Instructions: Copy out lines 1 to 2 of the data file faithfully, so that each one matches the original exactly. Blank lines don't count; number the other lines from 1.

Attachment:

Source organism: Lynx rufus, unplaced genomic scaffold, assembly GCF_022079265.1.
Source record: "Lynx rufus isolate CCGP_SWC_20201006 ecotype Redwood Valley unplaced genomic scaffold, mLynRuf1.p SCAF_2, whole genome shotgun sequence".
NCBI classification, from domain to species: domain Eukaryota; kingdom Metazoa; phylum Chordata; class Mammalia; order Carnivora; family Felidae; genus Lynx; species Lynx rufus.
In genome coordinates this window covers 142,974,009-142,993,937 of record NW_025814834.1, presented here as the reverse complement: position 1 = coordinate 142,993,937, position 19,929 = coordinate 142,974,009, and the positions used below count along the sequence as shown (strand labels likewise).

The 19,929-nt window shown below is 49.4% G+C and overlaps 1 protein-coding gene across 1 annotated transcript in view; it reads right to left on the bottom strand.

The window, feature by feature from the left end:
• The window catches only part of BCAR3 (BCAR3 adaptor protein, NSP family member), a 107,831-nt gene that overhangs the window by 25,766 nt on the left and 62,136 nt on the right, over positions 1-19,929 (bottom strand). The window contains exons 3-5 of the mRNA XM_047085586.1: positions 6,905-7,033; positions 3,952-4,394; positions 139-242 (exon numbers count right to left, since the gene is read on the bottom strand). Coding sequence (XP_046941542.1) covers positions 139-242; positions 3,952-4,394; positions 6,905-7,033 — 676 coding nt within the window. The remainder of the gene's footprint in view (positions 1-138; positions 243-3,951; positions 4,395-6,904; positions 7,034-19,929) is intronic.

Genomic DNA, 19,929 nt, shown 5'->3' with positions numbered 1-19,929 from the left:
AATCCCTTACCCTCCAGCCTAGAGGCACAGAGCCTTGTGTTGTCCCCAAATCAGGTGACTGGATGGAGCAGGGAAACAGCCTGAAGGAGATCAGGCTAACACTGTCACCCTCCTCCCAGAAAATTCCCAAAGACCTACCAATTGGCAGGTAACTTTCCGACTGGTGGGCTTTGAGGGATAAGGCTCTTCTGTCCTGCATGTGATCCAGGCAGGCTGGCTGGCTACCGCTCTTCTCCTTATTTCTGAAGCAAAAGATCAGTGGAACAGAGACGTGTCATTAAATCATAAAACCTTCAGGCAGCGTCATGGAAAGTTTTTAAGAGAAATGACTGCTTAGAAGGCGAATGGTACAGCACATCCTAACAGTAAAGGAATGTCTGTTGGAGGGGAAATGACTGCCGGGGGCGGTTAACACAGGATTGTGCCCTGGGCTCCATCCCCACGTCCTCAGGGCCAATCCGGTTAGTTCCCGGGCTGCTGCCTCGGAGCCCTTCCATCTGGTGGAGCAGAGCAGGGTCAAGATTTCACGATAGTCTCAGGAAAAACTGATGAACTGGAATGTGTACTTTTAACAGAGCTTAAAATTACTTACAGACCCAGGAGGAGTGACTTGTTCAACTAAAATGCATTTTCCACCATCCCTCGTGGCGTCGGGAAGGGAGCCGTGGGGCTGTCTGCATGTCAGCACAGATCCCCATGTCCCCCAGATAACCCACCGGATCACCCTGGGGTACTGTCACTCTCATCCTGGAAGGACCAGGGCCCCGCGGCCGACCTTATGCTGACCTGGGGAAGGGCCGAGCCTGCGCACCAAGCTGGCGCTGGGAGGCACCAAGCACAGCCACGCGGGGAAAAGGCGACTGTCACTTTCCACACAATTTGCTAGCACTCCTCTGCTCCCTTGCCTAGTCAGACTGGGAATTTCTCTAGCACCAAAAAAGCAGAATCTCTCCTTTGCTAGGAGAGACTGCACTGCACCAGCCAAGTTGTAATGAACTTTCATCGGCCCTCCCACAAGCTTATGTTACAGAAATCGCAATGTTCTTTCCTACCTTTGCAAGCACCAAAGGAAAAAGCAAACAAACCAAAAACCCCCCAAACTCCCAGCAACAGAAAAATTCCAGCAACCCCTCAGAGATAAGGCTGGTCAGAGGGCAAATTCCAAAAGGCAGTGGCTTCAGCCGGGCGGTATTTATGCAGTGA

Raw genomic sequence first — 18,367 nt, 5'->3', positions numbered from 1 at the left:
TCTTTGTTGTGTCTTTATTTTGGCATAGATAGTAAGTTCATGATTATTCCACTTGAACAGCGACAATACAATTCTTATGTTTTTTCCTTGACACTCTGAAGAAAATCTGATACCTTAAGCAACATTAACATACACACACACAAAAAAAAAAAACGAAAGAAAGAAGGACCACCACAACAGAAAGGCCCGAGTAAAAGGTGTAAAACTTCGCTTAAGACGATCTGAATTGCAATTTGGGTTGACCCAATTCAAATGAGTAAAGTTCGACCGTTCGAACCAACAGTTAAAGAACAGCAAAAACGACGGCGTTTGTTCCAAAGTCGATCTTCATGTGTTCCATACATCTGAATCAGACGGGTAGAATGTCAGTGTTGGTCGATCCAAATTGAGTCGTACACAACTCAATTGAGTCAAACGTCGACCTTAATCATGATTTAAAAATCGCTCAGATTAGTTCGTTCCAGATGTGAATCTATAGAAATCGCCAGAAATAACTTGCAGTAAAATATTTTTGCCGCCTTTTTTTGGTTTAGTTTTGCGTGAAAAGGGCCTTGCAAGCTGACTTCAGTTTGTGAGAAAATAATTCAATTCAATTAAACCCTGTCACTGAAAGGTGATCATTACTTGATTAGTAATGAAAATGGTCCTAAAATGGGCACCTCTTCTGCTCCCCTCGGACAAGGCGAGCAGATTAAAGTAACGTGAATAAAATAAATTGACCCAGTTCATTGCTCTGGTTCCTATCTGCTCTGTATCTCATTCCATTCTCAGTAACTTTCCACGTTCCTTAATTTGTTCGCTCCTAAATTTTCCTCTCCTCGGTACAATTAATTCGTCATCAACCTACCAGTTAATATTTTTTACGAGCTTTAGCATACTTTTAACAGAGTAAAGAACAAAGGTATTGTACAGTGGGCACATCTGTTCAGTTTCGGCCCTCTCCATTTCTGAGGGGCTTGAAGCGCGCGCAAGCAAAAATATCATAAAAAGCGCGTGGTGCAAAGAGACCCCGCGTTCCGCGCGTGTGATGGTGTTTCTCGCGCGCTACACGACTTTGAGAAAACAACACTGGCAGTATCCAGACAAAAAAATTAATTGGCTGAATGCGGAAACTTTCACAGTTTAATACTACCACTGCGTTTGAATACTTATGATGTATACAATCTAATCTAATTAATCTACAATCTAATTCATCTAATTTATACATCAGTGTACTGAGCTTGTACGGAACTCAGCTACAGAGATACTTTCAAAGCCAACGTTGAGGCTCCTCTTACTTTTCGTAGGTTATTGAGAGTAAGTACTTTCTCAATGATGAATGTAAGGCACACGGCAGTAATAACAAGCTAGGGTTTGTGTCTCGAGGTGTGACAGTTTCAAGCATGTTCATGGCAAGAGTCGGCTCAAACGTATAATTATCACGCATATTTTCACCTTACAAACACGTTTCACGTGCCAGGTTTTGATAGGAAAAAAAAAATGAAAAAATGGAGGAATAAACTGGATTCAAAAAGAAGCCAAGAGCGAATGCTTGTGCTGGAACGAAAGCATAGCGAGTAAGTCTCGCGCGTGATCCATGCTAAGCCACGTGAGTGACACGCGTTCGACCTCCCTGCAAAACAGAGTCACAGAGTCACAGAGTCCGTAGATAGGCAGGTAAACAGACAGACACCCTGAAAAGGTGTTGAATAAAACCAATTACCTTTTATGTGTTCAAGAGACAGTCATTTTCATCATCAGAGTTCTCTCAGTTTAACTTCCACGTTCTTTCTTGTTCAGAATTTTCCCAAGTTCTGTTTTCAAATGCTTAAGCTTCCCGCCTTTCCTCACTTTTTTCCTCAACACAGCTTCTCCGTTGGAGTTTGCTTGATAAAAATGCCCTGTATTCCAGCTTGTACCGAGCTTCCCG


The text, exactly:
Source organism: Lynx rufus, unplaced genomic scaffold, assembly GCF_022079265.1.
Source record: "Lynx rufus isolate CCGP_SWC_20201006 ecotype Redwood Valley unplaced genomic scaffold, mLynRuf1.p SCAF_2, whole genome shotgun sequence".